Can a player really take a Mulligan while playing an Official Round of Golf?

Can a player really take a Mulligan while playing an Official Round of Golf?

Normally not in Stroke Play, but there is an exception to Rule 11.1b which states that when a ball played from a putting green accidentally hits any person, animal or movable obstruction on the putting green “the stroke does not count and the original ball or another ball must be replaced on its original spot”. Note that this is a MUST not an option.

So, in this circumstance, you don’t count your stroke and replay your stroke from, or as near as possible to your ball’s original position.

Just recently two professional golfers, Jesper Parnevik and Paul Casey found themselves in this position.

Jesper Parnevik had a short bogey putt at the par-3 3rd at Prestonwood CC, in North Carolina, when his ball lipped out of the hole and struck his foot.

He then tapped in for, what he believed was, a double-bogey five.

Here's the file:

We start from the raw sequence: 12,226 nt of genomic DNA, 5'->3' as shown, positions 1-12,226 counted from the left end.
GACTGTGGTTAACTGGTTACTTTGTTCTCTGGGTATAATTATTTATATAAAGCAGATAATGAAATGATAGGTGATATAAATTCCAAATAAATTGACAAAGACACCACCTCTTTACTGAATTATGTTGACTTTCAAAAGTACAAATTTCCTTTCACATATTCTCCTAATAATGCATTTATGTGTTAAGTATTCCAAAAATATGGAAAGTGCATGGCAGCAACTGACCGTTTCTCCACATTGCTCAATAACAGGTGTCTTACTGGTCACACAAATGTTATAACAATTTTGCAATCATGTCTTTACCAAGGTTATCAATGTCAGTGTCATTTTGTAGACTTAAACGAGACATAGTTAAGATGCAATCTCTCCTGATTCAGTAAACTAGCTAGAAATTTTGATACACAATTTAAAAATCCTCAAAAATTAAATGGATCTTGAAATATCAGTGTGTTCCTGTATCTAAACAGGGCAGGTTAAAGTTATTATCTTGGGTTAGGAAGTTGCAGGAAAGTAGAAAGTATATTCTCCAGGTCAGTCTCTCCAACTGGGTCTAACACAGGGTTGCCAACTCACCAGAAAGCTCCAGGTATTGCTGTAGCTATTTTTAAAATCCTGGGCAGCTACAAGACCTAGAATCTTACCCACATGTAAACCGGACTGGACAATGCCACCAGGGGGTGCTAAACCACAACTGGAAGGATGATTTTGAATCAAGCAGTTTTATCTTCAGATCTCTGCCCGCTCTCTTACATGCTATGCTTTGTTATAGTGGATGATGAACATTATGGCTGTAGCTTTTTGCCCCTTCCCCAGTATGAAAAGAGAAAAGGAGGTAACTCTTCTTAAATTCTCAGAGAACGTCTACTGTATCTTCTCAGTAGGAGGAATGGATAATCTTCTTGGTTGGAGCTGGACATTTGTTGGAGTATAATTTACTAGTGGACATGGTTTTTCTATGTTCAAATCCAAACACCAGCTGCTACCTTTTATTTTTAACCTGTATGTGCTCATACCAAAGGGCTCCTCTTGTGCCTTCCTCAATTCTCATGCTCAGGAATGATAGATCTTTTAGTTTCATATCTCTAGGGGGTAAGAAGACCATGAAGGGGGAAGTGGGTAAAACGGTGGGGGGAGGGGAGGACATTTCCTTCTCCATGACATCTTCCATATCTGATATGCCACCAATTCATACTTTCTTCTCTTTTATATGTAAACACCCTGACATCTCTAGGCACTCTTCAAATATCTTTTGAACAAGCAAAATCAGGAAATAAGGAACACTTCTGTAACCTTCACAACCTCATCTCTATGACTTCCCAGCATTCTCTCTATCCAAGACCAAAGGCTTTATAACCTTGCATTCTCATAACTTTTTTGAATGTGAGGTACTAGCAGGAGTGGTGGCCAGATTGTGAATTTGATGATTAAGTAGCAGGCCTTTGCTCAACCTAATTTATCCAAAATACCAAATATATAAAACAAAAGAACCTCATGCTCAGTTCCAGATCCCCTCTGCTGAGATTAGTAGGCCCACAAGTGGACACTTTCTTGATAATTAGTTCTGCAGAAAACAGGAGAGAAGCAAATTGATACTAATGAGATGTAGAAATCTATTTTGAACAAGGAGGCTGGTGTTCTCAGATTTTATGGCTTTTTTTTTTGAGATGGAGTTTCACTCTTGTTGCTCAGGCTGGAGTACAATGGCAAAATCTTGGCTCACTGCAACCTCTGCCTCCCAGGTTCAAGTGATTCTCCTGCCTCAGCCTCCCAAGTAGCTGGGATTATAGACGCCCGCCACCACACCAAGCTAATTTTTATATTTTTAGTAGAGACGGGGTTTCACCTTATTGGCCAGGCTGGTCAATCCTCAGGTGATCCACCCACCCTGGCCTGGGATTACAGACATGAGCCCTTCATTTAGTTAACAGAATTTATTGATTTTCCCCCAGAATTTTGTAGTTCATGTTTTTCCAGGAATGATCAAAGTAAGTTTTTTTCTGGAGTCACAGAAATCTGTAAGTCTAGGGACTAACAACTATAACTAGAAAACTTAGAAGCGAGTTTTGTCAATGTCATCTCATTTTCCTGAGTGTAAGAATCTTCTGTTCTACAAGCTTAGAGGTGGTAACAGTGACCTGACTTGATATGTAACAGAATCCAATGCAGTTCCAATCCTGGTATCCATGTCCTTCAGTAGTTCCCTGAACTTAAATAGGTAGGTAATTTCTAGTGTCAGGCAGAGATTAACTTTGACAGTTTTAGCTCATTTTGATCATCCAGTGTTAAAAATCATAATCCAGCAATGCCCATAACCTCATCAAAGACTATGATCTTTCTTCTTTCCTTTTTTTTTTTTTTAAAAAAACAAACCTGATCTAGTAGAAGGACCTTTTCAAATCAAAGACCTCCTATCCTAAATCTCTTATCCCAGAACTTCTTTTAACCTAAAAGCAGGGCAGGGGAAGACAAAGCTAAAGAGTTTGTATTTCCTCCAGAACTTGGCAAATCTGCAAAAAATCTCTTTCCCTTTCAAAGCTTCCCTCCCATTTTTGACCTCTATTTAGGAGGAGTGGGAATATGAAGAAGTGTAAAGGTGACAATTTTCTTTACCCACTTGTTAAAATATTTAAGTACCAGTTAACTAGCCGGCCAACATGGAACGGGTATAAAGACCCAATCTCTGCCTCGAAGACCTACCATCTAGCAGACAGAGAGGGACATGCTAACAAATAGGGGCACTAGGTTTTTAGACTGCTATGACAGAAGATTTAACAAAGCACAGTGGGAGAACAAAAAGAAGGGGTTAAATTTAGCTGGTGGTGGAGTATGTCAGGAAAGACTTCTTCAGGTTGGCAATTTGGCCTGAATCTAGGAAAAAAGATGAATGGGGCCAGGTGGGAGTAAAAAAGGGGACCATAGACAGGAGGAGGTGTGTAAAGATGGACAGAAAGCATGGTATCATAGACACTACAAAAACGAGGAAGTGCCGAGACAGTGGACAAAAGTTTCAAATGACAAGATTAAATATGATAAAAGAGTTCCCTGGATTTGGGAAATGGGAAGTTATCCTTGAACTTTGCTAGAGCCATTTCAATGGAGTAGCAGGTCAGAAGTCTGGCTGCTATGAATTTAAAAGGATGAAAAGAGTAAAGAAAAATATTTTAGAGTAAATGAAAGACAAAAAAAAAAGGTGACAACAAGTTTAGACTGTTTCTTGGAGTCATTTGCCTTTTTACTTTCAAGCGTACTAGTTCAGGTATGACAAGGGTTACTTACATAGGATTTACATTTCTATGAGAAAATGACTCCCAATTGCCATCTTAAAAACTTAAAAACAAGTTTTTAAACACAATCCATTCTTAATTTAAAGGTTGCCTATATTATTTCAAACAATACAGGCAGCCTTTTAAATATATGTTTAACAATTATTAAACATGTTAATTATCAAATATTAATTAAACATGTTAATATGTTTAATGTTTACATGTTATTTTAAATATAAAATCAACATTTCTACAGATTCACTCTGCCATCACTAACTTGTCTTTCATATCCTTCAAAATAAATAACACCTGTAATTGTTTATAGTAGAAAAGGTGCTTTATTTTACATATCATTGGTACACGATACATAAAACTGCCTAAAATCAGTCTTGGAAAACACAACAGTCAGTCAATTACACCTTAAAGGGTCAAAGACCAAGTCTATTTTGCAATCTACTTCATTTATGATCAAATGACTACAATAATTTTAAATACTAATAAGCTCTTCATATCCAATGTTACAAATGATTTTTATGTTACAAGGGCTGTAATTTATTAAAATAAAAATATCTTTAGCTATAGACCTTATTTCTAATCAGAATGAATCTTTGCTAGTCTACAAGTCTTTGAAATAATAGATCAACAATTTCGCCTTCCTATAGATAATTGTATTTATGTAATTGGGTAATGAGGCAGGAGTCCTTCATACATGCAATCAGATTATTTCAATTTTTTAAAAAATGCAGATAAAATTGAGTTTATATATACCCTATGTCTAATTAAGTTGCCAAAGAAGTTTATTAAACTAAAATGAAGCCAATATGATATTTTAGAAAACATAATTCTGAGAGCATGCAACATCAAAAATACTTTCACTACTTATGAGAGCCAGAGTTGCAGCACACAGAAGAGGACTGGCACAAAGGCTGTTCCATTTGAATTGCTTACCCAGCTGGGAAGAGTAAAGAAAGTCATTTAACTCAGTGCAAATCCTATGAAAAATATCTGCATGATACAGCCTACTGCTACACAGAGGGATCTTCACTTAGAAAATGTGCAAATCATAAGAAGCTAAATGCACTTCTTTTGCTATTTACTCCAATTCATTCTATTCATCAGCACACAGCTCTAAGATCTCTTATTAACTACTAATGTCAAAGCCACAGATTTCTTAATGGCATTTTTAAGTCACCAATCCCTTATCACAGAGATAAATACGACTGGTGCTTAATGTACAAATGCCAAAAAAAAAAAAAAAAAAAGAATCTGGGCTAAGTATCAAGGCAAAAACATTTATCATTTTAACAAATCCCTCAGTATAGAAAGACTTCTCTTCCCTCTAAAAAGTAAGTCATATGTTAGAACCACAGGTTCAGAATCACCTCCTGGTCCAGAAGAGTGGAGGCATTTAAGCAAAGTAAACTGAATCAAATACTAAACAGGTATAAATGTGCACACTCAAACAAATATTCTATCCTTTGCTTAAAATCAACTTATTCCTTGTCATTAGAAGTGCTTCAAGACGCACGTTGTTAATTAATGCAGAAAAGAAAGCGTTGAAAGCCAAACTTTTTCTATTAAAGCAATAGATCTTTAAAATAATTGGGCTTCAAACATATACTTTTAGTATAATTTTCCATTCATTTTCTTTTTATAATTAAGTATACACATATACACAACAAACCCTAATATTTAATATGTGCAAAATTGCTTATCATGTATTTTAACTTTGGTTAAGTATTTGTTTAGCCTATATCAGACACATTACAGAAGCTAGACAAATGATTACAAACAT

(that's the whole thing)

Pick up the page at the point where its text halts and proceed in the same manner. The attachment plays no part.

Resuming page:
Unfortunately, Parnevik breached Exception 2 to Rule 11.1b, his ball having been on the putting green when he first putted and he ended up having to take a treble-bogey six.

Why? The first putt didn’t count but he should have replaced his ball on its original spot. The second putt, the tap in, did count but, he has now played a ball from a wrong place and picks up the general penalty, which is two strokes.

Earlier in the season, Paul Casey, at the Porsche European Open, had a similar experience when video footage showed his ball had rolled over a moving insect as it dropped into the hole.

But Casey was not penalised for not replaying his stroke; why?

He avoided a penalty because he wasn’t aware of the incident Rule – a defence that, unfortunately, was not available to Parnevik.

Another unusual rule that applies in Stroke Play which you may not come across during your regular rounds of golf, but nevertheless bear it in mind.

However this does not apply should your moving ball, on a putting green, strike a flagstick that has been moved from the hole or a person holding the removed flagstick.

This incident is dealt with under Rule 13.2b(2), where there is no penalty for striking the flagstick or a person holding the flagstick, and in this instance you MUST play your ball as it lies.

Enjoy your golf


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